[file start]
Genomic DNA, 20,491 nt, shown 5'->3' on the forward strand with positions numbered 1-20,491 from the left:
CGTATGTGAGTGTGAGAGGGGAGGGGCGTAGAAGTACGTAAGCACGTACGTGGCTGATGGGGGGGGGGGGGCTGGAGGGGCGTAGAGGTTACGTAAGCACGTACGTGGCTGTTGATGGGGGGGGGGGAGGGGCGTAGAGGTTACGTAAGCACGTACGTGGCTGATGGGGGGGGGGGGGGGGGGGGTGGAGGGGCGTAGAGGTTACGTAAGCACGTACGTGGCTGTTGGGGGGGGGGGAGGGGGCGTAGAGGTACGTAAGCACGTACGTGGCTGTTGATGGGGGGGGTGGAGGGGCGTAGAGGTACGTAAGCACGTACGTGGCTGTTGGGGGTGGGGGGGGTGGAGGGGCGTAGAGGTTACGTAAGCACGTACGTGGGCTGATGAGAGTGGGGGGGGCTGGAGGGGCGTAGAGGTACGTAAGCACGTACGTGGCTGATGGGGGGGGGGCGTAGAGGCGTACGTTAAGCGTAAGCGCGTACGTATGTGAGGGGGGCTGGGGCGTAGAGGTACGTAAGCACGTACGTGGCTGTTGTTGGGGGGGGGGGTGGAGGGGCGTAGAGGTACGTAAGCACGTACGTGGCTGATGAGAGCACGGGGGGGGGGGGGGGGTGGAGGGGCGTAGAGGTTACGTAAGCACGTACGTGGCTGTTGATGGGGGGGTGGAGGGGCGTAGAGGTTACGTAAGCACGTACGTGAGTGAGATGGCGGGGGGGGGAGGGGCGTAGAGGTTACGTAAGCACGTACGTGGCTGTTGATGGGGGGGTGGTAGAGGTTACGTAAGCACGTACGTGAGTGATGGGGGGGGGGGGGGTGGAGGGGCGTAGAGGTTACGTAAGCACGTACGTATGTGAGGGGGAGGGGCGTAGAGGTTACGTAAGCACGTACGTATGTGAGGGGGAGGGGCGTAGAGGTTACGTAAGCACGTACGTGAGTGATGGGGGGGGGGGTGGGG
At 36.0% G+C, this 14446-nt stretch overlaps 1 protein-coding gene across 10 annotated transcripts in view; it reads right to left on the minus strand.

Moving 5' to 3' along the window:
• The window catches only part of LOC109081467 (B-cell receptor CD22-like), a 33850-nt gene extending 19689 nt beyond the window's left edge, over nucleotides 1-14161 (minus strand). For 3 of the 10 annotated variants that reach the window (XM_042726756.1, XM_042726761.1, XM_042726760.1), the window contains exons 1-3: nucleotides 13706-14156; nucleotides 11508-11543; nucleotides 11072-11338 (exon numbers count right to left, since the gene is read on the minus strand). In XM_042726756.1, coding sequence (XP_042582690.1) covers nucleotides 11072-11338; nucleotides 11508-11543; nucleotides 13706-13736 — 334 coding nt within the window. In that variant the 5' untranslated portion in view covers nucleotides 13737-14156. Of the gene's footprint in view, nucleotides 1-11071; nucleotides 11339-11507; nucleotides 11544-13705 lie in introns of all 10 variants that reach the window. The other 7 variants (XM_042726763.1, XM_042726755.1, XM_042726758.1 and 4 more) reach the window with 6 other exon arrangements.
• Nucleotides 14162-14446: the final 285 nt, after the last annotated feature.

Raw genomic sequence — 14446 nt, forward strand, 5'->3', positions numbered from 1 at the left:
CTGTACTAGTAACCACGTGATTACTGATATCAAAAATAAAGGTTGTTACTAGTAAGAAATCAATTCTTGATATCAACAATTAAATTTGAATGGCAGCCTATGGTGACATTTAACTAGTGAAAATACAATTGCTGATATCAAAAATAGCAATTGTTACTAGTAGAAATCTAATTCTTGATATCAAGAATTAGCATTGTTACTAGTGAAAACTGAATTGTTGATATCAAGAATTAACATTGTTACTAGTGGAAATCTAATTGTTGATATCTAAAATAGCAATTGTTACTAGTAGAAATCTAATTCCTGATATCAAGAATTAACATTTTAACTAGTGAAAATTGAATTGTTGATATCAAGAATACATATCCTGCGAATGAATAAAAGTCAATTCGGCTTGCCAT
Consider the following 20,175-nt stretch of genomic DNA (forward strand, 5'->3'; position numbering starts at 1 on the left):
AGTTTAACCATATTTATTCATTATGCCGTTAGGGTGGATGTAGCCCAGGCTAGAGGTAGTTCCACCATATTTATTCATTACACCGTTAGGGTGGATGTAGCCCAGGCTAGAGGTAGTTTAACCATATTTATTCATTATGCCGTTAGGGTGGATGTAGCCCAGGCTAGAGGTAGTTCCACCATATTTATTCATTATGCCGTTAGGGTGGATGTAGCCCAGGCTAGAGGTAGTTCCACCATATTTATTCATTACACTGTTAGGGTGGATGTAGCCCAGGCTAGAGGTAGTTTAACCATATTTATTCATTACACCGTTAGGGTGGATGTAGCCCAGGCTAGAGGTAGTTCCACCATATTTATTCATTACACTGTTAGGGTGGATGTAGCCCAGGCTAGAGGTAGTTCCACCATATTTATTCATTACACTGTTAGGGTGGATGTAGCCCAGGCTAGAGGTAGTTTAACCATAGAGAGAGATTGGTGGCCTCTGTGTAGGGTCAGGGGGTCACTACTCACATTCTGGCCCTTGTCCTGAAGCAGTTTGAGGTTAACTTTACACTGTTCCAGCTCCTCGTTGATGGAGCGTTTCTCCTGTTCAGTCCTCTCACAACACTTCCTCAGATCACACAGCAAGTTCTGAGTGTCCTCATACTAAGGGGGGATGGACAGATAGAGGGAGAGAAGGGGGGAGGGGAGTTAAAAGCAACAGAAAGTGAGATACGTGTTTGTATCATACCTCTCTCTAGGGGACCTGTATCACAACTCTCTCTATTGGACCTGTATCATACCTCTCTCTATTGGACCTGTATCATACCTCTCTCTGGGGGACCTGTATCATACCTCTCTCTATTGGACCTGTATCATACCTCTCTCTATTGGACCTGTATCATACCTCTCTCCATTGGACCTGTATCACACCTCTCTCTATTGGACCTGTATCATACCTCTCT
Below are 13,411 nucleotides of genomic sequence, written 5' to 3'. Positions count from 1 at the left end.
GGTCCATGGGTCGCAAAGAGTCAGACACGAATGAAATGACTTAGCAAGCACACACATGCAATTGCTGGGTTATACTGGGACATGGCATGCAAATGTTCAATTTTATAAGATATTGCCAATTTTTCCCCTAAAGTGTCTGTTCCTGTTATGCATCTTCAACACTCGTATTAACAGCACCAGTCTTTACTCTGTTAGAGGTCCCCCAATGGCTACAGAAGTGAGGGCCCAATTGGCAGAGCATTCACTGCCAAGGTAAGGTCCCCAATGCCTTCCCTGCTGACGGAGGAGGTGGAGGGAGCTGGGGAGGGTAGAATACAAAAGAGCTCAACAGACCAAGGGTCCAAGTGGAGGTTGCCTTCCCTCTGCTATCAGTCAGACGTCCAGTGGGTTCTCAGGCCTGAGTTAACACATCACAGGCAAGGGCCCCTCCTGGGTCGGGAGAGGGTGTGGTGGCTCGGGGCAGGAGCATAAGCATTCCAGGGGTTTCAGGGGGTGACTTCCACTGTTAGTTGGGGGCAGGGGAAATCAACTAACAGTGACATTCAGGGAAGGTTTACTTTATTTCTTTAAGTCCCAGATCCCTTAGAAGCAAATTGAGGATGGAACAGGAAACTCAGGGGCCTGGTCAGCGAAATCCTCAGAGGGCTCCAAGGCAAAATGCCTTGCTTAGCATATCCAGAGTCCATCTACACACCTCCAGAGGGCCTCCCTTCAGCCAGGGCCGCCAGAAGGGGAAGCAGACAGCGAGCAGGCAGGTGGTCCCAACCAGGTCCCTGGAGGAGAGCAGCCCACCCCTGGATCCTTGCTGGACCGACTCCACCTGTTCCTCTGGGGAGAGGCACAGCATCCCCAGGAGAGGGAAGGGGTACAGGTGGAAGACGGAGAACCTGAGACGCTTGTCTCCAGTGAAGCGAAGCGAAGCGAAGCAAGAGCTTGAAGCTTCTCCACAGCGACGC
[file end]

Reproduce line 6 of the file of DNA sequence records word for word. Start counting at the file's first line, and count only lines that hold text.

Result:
• Nucleotides 14162-14446: the final 285 nt, after the last annotated feature.